The electronic health record (EHR) has currently become popular due to effectiveness and efficiency associated with it in provision of health care services. This technology creates a support system that serves as a source of evidence, thus providing quality management of patients’ information and care (Ball 204). More so, the support system helps the health practitioners to come up with a credible diseases’ surveillance report. The purpose of this paper is to come up with training materials that identify and describe the steps that must be taken to develop a plan for selection and implementation of an electronic health record.
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The health care workers have an obligation of keeping a wide range of information pertaining to their clients [patients]. This health information is critical since it serves the role of monitoring the patients’ health status such as the clinical progression and the results of the diagnosis tests. More so, this information helps to explain the patients’ heath status to the next caregiver either in the same health care setting or in another health care facility. Using paper work in conveying such information is ineffective since it is vulnerable to errors that normally emanate from handwriting, wrong prescriptions of drugs, and billing errors, among other factors.
Manual for Change
Common barriers to institutional changes can be avoided by employing training materials that identify and describe the steps that must be taken in developing a plan for implementation of EHR. The training materials will facilitate acquisition of basic skills of using electronic health record, acquisition of EHR professional skills, and acquisition of proficient skills for training new health care workers on EHR.
Step 1: Acquiring the Basic Skills of Using Electronic Health Record by Using an Ordinary Computer
The project directors are responsible for dispensing adequate basic skills in using an EHR. The basic knowledge will include exercising comprehensive knowledge on computer skills: typing speed, avoiding typing errors, and ease of perusing the website. This assessment should be done using an ordinary computer since a new computer model takes considerable time to adjust to it, hence end up scaring some workers. Tailored training of these basic skills must then be offered with regard to each worker’s area of weakness.
Step 2: Acquiring EHR Professional Skills through Using Health Care Ethical Principles Materials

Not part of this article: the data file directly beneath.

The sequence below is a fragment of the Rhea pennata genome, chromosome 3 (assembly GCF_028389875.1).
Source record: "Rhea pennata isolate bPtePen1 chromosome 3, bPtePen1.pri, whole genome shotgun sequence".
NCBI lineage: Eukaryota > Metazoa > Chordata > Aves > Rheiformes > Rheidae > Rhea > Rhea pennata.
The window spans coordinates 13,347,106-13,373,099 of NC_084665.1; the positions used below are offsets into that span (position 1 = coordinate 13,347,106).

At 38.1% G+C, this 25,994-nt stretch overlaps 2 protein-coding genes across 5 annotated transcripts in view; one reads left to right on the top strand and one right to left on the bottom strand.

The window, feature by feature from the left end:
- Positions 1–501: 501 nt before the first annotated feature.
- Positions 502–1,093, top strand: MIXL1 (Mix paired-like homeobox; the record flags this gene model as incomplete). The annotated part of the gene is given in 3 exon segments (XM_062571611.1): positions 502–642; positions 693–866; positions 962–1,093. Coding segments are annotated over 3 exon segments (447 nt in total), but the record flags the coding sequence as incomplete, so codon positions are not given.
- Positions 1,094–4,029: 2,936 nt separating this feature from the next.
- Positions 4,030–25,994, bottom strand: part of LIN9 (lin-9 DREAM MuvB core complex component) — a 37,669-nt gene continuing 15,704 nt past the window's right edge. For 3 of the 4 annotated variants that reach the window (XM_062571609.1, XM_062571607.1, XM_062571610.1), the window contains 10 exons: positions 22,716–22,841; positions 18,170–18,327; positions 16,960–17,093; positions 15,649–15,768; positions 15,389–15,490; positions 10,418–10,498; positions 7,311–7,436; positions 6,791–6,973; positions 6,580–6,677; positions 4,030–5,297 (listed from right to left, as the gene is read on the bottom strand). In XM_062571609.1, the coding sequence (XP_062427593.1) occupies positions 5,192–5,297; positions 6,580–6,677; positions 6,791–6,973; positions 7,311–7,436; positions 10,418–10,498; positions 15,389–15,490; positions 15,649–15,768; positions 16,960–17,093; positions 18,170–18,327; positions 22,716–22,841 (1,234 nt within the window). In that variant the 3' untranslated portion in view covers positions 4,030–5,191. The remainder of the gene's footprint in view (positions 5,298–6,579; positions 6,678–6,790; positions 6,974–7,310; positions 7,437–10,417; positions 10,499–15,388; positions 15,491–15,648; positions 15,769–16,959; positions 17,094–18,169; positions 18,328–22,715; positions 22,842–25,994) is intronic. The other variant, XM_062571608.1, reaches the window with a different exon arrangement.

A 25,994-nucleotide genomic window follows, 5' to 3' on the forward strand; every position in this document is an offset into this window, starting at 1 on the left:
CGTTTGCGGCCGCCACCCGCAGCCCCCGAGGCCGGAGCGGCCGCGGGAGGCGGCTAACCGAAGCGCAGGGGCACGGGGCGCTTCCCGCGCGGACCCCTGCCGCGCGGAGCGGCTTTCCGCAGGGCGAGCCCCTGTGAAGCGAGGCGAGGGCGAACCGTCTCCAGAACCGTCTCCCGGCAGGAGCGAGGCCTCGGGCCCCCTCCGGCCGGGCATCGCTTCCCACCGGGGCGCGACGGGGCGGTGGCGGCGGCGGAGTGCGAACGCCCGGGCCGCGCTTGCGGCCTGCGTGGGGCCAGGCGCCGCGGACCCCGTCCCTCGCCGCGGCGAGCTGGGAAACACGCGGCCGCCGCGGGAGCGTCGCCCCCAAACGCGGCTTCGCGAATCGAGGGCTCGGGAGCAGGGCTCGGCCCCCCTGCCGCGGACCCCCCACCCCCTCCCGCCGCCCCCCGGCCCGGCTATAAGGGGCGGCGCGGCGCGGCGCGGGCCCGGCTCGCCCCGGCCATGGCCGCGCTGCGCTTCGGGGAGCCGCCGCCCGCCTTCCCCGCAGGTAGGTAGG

This step necessitates acquiring comprehensive knowledge on questions related to health care procedures. Since the goal of an EHR is to enhance the patients’ care, every clinical staff member should be able to know the number of times that he/she is required to update patients’ information (Ball 204). The billing department, on the other hand, should be able to know how to handle patients’ information and how the system works in relation to the billing process. In addition, all the health care workers should be able to distinguish the changes emanating from workflow from the changes emanating from the implementation of EHR (205).
Step 3: Acquiring Skills for Training New Health Care Workers on EHR through Using Tailored Software
The electronic health record coordinator will ensure that all the staff members receive adequate knowledge for training new employees. Skills acquisition can only be achieved through demonstrating how EHR functions and teaching on how patients’ information should be collected. This will be acquired effectively through using demo software, as it will help the healthcare workers to experiment on all areas of the system without fear of loosing any information related to the patients or the administration.
Breaking down this training into three steps and using the relevant material is of paramount importance since the health care workers will be able to substantiate the benefits and obstacles involved in implementing an EHR. An effective training manual calls for timely detection of the factors that facilitate clear translations of results.
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Ball, Marion. Nursing Informatics: Where Technology and Caring Meet. London: Springer, 2010. Print.